UNICEF [official website] on Tuesday announced [press release] an increased risk of abuse [report, PDF] of migrant women and children along the central Mediterranean trade route. A Deadly Journey for Children: The Central Mediterranean Migration Route [summary] looked at the instances of abuse and violence against African migrant trying to reach Europe. The report found that women and children are in danger of exploitation from traffickers and smugglers. The report surveyed migrant who disclosed they are often subjected to sexual and physical abuse while traveling due to lack of funds and unfamiliarity with the terrain. Furthermore many migrants are detained and kept in unsanitary living conditions without access to legal counsel.
An estimated 228 deaths in all are reported so far this year—1 in 21 migrants in January, compared to 1 in 24 in December 2016, and 1 in 41 for the entire year 2016. UNICEF estimates that 40 children died in January alone. The Central Mediterranean Route has become a massive people smuggling operation, which has grown out of control for the lack of safe and alternative migration systems. It exploits porous and corrupt border security, the sparse Saharan terrain and the vacuum created by the Libyan conflict.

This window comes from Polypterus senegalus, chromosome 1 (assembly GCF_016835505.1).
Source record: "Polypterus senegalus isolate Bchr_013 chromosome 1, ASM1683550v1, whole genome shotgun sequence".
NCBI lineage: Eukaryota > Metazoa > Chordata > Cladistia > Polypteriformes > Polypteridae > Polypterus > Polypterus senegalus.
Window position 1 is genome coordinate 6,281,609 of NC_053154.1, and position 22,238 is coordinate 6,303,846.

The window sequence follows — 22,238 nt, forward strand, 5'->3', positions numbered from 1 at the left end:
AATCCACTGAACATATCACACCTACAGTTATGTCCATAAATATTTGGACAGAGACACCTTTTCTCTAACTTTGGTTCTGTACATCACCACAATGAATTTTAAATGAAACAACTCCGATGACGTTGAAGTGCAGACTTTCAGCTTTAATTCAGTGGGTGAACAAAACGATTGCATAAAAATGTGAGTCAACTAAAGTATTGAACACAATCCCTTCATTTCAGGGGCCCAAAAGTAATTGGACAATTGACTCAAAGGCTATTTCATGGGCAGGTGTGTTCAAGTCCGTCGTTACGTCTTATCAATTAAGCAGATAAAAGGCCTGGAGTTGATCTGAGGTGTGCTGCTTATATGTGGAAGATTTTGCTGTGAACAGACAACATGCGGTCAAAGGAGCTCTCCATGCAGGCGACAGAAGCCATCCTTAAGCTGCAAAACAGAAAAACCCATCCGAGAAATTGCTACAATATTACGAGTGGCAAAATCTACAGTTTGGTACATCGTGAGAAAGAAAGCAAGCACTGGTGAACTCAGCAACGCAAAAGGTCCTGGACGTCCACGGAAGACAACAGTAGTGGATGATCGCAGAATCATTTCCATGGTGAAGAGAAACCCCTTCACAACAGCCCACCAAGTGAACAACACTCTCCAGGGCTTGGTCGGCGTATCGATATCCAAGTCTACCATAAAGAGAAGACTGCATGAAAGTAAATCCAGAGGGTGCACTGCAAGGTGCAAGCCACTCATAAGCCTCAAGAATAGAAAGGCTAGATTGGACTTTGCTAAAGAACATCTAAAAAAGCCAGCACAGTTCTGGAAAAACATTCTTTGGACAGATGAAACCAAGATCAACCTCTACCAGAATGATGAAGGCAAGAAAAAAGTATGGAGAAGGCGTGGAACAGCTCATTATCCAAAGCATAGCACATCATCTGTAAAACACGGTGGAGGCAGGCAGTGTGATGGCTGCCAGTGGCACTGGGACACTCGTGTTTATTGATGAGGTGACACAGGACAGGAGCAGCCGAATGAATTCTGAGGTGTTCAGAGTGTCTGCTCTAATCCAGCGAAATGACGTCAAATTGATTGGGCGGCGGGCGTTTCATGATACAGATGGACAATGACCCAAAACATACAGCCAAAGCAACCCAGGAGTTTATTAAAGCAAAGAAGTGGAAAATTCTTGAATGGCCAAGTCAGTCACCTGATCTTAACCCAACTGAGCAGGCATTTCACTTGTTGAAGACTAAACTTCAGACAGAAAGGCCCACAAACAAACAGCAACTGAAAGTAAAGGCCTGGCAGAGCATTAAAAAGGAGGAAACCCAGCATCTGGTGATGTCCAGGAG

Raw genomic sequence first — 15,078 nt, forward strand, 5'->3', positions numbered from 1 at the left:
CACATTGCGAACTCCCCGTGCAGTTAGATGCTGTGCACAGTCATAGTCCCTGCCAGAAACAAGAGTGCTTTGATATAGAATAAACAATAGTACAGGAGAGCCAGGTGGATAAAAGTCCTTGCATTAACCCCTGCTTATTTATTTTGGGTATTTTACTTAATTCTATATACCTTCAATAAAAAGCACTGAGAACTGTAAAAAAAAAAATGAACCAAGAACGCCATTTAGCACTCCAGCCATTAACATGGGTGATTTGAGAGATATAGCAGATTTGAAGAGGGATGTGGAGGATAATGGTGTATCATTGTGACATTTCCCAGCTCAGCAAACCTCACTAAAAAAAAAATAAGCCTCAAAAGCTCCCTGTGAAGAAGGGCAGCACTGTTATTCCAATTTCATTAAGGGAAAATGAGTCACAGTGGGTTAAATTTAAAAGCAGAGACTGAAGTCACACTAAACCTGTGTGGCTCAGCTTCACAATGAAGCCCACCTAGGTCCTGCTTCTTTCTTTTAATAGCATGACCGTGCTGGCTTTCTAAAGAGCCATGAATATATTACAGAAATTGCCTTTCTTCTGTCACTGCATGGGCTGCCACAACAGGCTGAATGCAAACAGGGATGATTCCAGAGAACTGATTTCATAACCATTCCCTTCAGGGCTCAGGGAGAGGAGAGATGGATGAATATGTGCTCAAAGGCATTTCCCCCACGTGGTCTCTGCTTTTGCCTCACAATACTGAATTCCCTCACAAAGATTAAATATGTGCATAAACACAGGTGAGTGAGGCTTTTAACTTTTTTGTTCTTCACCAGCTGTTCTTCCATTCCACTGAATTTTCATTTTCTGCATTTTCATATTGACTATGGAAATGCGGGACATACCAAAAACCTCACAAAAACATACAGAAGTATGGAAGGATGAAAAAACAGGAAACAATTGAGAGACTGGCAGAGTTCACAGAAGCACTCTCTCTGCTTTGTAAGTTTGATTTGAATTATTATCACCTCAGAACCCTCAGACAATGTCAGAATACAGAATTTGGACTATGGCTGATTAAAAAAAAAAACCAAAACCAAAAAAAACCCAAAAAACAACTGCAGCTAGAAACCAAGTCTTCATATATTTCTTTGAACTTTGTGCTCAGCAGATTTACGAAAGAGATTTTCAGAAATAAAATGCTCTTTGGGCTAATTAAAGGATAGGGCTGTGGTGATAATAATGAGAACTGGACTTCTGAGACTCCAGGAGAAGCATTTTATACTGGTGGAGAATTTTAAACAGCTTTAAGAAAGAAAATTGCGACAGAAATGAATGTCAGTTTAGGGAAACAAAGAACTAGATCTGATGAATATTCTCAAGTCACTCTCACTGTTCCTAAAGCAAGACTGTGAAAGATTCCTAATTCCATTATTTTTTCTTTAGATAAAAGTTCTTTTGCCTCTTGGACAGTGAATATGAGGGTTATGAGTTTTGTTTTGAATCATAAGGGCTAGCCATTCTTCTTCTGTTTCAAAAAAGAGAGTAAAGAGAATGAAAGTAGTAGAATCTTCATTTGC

UNICEF has introduced six steps the international community can take to alleviate the dangers, including better detention facilities that keep families together, educating the public and reducing detention of minors.
Immigration continues to lack human rights protections for migrants. A UN Working Group on Monday concluded [JURIST report] that people of African descent in Germany suffer discrimination, profiling and xenophobia on a day to day basis. The UK Supreme Court on recently upheld [JURIS report] immigration rules that require British citizens have a certain level of income to bring their foreign spouses into Britain. Last year the the UN Refugee Agency called [JURIST report] 2016 the worst year for refugees crossing the Mediterranean Sea as the death toll reached its highest point.